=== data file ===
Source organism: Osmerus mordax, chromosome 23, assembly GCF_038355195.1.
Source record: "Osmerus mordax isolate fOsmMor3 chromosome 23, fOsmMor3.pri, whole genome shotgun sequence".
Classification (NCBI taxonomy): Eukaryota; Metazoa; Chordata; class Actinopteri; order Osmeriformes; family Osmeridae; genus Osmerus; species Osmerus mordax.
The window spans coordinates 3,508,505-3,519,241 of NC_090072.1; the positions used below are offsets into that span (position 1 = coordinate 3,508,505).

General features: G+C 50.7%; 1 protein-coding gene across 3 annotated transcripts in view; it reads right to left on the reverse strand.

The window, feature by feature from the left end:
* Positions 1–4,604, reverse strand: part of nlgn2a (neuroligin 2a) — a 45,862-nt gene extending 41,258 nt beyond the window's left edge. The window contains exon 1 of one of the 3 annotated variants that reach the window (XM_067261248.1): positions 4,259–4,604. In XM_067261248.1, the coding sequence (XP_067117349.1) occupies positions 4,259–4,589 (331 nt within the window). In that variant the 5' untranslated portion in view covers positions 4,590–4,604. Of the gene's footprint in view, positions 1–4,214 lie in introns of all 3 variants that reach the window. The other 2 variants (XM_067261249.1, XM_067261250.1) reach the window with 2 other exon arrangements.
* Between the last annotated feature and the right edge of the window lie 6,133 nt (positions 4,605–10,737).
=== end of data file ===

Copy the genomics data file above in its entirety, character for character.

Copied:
Source organism: Osmerus mordax, chromosome 23, assembly GCF_038355195.1.
Source record: "Osmerus mordax isolate fOsmMor3 chromosome 23, fOsmMor3.pri, whole genome shotgun sequence".
Classification (NCBI taxonomy): Eukaryota; Metazoa; Chordata; class Actinopteri; order Osmeriformes; family Osmeridae; genus Osmerus; species Osmerus mordax.
The window spans coordinates 3,508,505-3,519,241 of NC_090072.1; the positions used below are offsets into that span (position 1 = coordinate 3,508,505).

General features: G+C 50.7%; 1 protein-coding gene across 3 annotated transcripts in view; it reads right to left on the reverse strand.

The window, feature by feature from the left end:
* Positions 1–4,604, reverse strand: part of nlgn2a (neuroligin 2a) — a 45,862-nt gene extending 41,258 nt beyond the window's left edge. The window contains exon 1 of one of the 3 annotated variants that reach the window (XM_067261248.1): positions 4,259–4,604. In XM_067261248.1, the coding sequence (XP_067117349.1) occupies positions 4,259–4,589 (331 nt within the window). In that variant the 5' untranslated portion in view covers positions 4,590–4,604. Of the gene's footprint in view, positions 1–4,214 lie in introns of all 3 variants that reach the window. The other 2 variants (XM_067261249.1, XM_067261250.1) reach the window with 2 other exon arrangements.
* Between the last annotated feature and the right edge of the window lie 6,133 nt (positions 4,605–10,737).